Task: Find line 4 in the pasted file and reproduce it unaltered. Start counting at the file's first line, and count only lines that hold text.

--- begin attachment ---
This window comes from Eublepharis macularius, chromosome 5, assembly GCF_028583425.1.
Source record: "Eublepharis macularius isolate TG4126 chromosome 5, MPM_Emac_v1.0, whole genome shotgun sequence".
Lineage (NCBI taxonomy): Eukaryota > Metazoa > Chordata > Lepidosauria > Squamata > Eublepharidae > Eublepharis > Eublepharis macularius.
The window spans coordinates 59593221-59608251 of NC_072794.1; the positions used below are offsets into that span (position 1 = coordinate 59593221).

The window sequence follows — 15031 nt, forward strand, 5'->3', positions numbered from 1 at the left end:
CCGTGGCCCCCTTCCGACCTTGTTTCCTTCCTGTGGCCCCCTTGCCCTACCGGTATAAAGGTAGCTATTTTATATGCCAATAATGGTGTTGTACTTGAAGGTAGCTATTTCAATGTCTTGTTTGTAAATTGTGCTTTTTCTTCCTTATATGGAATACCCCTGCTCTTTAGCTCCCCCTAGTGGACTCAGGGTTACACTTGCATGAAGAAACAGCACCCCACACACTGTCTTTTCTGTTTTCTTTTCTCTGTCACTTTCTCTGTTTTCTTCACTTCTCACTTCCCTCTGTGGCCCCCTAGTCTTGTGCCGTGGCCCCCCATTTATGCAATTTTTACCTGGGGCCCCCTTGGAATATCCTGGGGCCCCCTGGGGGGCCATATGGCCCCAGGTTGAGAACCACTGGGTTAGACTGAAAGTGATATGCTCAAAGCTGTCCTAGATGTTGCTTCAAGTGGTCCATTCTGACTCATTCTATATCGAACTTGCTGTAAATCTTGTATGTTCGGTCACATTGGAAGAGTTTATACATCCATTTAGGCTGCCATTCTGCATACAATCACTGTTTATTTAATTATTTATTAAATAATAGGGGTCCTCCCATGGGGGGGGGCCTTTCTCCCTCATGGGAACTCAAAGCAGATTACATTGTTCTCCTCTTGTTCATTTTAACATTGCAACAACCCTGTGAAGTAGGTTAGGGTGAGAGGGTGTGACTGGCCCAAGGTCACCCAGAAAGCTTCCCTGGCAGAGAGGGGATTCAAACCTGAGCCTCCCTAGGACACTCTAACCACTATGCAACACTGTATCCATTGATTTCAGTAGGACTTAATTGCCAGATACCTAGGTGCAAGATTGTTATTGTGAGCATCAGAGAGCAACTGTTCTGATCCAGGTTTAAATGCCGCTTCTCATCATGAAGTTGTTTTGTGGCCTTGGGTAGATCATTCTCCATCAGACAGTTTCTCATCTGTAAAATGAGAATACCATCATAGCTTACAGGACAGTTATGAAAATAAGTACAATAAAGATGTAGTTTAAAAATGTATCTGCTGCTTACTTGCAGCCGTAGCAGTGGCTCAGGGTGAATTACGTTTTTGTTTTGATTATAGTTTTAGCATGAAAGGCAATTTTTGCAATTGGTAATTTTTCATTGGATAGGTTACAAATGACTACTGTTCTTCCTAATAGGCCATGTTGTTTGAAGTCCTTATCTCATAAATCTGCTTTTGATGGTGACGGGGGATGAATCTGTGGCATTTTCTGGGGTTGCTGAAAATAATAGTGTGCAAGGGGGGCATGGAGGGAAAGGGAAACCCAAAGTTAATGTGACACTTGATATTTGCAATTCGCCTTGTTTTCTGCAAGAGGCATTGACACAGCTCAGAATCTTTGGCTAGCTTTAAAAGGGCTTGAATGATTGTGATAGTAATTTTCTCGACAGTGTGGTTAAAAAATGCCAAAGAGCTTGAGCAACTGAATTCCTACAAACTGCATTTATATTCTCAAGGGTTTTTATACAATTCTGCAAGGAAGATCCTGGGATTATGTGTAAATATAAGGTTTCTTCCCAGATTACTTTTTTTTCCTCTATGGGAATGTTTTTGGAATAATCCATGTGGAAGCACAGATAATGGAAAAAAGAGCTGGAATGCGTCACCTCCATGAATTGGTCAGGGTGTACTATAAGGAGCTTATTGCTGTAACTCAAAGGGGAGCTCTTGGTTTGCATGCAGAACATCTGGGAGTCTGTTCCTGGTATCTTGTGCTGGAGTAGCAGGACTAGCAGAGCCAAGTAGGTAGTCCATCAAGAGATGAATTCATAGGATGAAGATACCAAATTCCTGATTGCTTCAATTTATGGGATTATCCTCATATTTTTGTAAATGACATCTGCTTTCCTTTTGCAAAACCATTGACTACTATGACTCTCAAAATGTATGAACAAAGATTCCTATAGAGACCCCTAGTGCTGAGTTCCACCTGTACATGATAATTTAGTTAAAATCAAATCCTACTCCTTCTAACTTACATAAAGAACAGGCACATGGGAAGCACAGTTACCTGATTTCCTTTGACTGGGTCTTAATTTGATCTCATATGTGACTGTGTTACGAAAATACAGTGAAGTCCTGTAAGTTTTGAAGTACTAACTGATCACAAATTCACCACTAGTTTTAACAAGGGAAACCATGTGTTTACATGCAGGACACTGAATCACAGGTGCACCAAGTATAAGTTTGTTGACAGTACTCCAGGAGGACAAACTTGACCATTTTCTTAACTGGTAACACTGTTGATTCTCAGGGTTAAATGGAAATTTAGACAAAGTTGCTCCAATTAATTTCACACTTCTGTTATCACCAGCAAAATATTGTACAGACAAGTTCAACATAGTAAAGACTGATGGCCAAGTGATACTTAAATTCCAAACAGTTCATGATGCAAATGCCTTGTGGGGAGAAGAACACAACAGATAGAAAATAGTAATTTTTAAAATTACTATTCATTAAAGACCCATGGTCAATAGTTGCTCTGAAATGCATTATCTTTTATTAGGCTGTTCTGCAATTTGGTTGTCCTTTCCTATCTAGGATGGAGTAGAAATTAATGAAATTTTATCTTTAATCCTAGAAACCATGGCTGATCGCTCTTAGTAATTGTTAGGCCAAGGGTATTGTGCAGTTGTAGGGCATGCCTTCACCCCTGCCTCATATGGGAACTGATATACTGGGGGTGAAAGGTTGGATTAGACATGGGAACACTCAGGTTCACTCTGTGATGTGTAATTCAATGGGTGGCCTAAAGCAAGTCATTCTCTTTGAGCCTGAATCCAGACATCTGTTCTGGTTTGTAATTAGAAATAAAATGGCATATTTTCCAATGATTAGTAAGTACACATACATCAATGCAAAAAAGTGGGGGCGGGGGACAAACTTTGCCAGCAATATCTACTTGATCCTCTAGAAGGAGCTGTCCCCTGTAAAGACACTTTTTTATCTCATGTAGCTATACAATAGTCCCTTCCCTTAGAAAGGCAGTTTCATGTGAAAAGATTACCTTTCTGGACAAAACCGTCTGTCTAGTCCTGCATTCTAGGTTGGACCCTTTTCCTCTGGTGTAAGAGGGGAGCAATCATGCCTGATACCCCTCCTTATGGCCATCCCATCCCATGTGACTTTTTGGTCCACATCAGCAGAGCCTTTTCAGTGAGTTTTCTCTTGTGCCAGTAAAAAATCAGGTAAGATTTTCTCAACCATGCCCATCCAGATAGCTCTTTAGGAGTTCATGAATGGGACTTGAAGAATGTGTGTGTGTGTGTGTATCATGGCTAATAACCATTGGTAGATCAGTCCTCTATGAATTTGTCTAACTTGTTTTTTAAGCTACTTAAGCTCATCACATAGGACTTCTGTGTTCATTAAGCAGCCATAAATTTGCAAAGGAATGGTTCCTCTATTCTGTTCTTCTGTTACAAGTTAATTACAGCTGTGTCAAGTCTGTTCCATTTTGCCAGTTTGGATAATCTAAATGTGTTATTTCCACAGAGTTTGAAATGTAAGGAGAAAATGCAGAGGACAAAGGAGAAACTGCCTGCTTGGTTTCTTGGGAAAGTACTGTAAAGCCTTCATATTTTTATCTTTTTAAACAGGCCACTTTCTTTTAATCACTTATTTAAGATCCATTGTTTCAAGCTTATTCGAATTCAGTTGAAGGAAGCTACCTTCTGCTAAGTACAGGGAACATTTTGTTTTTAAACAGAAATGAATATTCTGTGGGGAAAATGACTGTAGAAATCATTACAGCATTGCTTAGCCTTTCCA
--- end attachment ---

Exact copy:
The window spans coordinates 59593221-59608251 of NC_072794.1; the positions used below are offsets into that span (position 1 = coordinate 59593221).